The Obama administration should be allowed to speed up the process by which employees unionize, a federal judge ruled Monday.
Judge Robert Pitman of the U.S. District Court for the Western District of Texas tossed out a lawsuit from business groups challenging the National Labor Relations Board’s (NLRB) union election rule
The National Federation of Independent Business (NFIB) and the Texas chapters of the Associated Builders and Contractors (ABC) argued that speeding up union elections would not give companies enough time to prepare.
“We are deeply disappointed by the Texas court ruling and we plan to appeal the decision,” said Karen Harned, executive director of the NFIB's Small Business Legal Center, a plaintiff in the Texas case.
The NLRB, which has maintained the rule is needed to prevent businesses from using delaying tactics to block employees from organizing, declined to comment.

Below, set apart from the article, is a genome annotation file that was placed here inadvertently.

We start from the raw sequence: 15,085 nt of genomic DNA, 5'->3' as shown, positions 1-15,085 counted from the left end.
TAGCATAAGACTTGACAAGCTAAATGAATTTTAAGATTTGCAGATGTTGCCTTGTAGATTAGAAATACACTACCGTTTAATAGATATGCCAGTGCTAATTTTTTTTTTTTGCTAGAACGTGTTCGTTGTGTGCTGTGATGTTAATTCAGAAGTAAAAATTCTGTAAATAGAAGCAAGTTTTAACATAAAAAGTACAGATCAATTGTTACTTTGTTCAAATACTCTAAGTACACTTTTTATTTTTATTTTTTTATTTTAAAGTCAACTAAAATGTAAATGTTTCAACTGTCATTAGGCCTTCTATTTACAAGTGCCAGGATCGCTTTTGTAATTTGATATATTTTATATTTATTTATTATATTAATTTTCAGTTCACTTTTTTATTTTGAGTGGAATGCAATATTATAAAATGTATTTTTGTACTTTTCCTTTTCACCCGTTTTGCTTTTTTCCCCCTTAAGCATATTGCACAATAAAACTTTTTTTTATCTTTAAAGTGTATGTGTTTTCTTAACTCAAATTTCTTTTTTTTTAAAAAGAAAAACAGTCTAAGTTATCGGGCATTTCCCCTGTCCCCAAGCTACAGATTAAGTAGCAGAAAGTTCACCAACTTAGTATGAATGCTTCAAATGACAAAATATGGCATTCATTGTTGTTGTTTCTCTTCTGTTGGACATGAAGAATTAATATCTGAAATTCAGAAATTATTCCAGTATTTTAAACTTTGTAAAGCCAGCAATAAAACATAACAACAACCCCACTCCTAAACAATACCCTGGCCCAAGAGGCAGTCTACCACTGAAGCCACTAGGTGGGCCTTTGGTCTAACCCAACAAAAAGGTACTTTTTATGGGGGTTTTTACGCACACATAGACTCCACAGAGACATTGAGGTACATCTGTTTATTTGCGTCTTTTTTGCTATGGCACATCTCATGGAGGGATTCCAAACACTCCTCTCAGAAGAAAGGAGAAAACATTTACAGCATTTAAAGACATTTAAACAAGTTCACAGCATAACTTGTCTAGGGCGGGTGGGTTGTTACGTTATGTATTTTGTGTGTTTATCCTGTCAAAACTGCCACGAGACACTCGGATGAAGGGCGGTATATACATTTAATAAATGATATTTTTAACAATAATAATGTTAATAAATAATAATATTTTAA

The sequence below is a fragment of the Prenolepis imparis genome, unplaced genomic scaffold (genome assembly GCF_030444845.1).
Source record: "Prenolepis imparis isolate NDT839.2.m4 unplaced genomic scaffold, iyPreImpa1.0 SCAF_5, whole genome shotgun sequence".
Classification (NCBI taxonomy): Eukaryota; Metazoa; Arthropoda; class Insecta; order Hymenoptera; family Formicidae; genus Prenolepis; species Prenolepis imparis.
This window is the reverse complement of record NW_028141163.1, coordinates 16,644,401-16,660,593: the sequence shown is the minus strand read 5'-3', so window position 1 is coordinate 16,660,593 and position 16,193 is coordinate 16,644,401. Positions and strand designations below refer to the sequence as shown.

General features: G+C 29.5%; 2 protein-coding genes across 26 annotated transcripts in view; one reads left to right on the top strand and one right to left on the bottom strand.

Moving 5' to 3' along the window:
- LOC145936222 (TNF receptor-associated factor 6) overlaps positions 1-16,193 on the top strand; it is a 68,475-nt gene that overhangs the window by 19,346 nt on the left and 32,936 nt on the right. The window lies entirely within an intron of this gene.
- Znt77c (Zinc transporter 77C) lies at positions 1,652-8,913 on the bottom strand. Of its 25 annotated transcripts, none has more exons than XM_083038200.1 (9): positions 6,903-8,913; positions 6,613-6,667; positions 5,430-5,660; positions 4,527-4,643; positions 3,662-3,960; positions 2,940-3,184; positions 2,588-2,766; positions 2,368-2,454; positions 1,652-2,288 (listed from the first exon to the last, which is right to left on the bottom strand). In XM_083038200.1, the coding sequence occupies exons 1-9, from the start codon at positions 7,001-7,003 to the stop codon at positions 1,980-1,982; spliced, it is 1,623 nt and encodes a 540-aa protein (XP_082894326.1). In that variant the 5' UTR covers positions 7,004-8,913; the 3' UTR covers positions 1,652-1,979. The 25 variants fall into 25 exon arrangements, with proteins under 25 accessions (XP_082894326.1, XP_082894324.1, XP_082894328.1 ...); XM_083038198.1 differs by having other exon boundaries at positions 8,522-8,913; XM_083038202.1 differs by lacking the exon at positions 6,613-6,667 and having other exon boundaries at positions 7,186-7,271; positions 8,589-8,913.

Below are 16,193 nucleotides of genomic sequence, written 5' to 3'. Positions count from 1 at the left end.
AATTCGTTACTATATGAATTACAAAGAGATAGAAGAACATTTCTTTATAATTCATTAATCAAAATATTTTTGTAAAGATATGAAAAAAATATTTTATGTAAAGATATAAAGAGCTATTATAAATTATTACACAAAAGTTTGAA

The NLRB’s rule — maligned as the “ambush election” rule in business circles — could allow union elections to occur as little as two weeks after a petition is filed, critics claim.
Currently, it takes an average of 38 days to hold a union election, according to the NLRB.
Businesses say the shorter time frame would make it difficult for them to prepare and give labor groups an inherent advantage.
"The ambush election is a very badly disguised effort on the part of the federal government to rig the outcome of union elections in favor of organized labor and we don’t believe it’s legal,” Harned said.
“[The] plaintiffs point to nothing in the record which supports their conclusion that the board intended to favor organized labor,” he wrote.
The NLRB’s rule has now withstood congressional and legal attempts to overthrow it.
Congressional Republicans pushed through a measure that would have overturned the rule earlier this year, but they were unable to override President Obama’s veto.
Another lawsuit from a different set of business groups — including the U.S. Chamber of Commerce, National Association of Manufacturers, and National Retail Federation — is still pending in federal court.
The NFIB has vowed to appeal the judge’s decision in a case that could make its way to the Supreme Court.